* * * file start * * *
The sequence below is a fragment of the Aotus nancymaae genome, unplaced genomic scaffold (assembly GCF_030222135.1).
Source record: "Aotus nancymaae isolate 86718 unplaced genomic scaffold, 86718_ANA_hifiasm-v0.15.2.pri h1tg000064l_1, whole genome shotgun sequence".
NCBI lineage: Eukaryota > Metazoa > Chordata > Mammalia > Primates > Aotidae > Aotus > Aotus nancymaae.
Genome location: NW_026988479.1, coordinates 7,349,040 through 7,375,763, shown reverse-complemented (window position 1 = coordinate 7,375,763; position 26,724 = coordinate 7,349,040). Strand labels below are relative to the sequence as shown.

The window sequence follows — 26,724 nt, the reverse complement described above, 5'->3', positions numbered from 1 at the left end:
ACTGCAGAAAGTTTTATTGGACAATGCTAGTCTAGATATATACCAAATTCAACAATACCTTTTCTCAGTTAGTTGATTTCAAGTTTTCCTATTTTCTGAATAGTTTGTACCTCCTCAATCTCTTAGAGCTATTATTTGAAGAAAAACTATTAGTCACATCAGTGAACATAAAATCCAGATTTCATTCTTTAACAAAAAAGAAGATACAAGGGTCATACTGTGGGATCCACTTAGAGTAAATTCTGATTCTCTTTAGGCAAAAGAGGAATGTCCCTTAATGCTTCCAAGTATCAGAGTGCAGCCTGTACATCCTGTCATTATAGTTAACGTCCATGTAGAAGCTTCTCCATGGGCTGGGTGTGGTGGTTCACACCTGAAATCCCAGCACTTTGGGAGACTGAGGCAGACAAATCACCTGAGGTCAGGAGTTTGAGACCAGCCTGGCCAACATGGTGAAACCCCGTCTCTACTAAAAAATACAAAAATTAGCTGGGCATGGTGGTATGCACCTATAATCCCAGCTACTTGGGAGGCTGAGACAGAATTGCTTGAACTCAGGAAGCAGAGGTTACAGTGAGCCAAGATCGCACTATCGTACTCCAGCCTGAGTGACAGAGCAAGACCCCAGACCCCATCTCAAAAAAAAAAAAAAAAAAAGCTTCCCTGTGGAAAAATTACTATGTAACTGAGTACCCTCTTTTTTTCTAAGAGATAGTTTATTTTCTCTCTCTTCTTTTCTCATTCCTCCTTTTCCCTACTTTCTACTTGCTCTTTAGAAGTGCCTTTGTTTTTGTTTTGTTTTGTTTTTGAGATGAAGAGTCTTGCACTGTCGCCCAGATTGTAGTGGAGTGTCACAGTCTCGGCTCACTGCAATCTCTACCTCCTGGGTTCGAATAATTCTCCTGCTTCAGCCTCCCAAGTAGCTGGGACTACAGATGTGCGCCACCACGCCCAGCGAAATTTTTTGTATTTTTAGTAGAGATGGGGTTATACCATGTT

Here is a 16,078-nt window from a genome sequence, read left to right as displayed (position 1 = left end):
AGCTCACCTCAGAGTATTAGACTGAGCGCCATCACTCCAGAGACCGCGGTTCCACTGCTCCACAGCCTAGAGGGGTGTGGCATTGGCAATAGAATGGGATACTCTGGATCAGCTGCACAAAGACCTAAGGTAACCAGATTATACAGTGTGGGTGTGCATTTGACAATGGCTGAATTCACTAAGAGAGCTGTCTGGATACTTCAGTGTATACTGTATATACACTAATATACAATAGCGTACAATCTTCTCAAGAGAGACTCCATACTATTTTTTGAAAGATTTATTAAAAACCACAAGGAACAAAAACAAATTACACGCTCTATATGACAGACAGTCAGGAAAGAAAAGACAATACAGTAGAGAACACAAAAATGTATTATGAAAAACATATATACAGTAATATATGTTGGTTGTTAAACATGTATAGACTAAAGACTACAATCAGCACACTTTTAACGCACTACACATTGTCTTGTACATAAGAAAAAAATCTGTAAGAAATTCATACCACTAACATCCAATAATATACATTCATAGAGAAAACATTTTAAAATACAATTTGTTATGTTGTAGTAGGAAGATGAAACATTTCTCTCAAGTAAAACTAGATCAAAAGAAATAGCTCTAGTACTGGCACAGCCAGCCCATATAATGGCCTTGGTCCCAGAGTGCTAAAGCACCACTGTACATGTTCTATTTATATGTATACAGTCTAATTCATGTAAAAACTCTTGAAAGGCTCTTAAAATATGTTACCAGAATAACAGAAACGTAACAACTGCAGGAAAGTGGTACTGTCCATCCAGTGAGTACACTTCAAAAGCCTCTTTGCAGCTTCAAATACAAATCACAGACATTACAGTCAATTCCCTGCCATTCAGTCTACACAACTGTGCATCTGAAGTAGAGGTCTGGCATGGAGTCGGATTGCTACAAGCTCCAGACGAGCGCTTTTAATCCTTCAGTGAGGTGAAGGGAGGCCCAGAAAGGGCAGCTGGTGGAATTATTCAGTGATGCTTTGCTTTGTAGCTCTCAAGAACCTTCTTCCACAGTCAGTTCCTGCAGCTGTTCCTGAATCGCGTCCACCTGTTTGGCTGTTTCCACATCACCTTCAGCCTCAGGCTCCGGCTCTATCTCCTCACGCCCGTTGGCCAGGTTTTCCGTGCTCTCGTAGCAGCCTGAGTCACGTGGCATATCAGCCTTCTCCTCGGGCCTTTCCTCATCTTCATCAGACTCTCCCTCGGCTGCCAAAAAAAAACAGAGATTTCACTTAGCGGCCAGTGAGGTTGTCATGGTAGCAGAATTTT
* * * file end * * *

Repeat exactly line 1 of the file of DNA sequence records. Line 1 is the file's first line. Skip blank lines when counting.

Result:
The sequence below is a fragment of the Aotus nancymaae genome, unplaced genomic scaffold (assembly GCF_030222135.1).